Above all, be patient with yourself .  As I said in my previous blog on addiction, your problem did not develop overnight, and the road to recovery takes time and is not always easy.  The alternative, however, is living a nightmarish existence enslaved to a substance==a rapacious creditor who will leave you bereft of your family, your  dignity, your money, your principles, your health and ultimately your life.  Recovery is tough, but it is worth the fight.   

As mentioned, I have included below addiction resources that can be found in Ottawa.  If you have further questions about this topic, please do not hesitate to call me.  I might be in a position to help.  


Addiction–Cunning, Baffling, Powerful

Had I become a criminal lawyer, I would have expected to come across the issue of addiction regularly.  The majority of crimes committed in our society are fueled by drugs, alcohol and/or mental health issues (addiction, for that matter, is a type of mental health issue).   It never ceases to amaze me, however, how often as a family lawyer I encounter family constellations torn apart and lives ruined by addictions—primarily alcohol.  
Booze is such an integral part of our society.  One is continually bombarded by advertisements brainwashing us into believing alcohol is the panacea to all life’s woes.  Self-actualization can only be achieved if you drink a certain type of scotch, wine, vodka, etc.  Beer drinkers, rejoice: pick up a Budweiser, and your bacchanalian revelries will be further enhanced by a multitude of attractive scantily clad women vying for your affections.  
For most of the population, a beer or two at the pub or on a hot day is great; a nice glass of wine or two at dinner (red for beef, white for fish, of course) complements a fine meal.  But for many, alcohol can be destructive.  For example, did you know that the number one cause of visits to emergency wards are alcohol related or that the second biggest cause of death (after tobacco) is related, directly or indirectly, to alcohol.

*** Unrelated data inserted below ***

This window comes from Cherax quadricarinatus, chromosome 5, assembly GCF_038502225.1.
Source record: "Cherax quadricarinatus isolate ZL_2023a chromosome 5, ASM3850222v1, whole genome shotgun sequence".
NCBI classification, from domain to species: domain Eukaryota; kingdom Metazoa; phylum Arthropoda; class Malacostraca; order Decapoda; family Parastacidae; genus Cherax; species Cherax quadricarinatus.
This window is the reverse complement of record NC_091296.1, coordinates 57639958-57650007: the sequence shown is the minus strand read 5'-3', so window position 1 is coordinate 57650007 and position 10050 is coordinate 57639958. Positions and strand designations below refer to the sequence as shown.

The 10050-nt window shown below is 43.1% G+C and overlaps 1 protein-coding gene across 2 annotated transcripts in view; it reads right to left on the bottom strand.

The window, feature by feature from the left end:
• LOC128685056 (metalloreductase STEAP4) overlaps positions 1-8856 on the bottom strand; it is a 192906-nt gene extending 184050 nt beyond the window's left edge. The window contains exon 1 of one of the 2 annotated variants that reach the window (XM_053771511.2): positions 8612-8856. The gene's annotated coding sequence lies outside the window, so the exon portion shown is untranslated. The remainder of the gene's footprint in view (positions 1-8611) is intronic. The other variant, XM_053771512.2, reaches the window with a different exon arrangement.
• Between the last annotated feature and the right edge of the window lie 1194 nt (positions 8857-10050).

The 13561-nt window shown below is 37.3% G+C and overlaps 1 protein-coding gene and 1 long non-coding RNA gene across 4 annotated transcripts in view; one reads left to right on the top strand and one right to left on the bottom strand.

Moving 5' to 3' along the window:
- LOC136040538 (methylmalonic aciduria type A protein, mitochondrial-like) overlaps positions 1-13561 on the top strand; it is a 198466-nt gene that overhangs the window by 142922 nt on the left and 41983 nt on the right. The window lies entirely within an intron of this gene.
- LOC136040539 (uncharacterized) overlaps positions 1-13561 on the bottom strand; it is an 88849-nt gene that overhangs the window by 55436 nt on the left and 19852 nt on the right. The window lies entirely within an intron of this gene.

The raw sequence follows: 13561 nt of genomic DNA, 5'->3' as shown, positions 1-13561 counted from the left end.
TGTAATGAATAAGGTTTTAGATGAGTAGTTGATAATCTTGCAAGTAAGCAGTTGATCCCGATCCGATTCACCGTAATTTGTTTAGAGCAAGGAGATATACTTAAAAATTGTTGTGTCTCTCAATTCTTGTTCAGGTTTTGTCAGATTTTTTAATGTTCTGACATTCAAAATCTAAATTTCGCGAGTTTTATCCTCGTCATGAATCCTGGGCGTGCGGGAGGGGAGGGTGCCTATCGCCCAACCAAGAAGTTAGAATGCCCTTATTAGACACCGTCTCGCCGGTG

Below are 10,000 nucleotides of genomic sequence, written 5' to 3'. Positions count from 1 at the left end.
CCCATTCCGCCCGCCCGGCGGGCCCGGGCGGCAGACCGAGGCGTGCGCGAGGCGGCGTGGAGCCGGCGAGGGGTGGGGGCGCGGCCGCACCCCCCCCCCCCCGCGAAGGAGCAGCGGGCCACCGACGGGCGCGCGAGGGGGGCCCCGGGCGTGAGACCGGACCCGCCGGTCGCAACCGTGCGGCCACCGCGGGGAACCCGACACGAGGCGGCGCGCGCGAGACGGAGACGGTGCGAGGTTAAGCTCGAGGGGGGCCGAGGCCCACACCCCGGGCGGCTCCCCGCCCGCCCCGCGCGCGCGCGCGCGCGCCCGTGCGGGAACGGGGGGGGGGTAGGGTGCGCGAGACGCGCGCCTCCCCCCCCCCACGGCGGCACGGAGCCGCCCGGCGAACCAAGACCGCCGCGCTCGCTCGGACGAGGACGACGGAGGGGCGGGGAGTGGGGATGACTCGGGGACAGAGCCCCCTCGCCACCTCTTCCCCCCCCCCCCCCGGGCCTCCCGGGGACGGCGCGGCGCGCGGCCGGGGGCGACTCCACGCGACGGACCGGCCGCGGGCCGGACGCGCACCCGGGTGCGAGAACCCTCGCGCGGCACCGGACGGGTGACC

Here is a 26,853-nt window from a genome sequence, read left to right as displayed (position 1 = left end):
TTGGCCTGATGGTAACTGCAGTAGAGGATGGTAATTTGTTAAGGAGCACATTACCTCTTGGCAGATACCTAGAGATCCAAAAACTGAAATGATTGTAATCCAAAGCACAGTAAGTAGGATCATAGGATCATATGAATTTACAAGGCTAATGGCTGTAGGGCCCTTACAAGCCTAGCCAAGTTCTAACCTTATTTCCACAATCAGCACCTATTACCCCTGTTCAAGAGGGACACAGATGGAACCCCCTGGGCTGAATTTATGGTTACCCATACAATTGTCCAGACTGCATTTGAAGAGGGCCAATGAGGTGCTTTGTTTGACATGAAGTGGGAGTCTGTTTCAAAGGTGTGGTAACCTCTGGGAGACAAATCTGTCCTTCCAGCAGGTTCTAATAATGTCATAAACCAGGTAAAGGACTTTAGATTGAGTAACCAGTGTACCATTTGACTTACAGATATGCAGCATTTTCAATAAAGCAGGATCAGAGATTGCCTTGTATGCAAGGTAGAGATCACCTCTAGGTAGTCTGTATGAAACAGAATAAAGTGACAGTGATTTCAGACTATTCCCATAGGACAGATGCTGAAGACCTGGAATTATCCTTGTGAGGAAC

Since alcohol is so socially accepted, one tends to forget that it is a powerful drug.  For those who are genetically predisposed to becoming addicted, it can become a deadly drug.  And it creeps up on you insidiously.  Keep in mind that alcohol is a depressant; it also causes anxiety in the long term.  One of life’s big ironies is that so many people attempt to self-medicate their depression or anxiety with alcohol which only exacerbates the problems, which leads people to drink or use more—a vicious downward spiral. 
Denial is huge when it comes to addictions.  People will not accept that they no longer control the substance, but that the substance controls them.  Most people feel that through sheer will power, they can get on top of the problem.  More often than not they are sadly mistaken.  Addiction is a progressive disease and denial has led many people to the grave.   
In my experience as a family lawyer, I would say that one out of ten relationships have fallen due to substance abuse.  A very sad statistic. 
If you feel that you might have or might be developing a substance abuse problem, ask yourself these questions: 

  1. Do you often go through your day preoccupied with thoughts about when you will be able to drink (or use whatever substance it is you use) again? 
  1. Has anybody ever commented on how much you drink or use?  Has your spouse ever complained about how much you use?  
  1. Have you ever set yourself limits about how much you would imbibe on any given night and not kept to the self-imposed limit?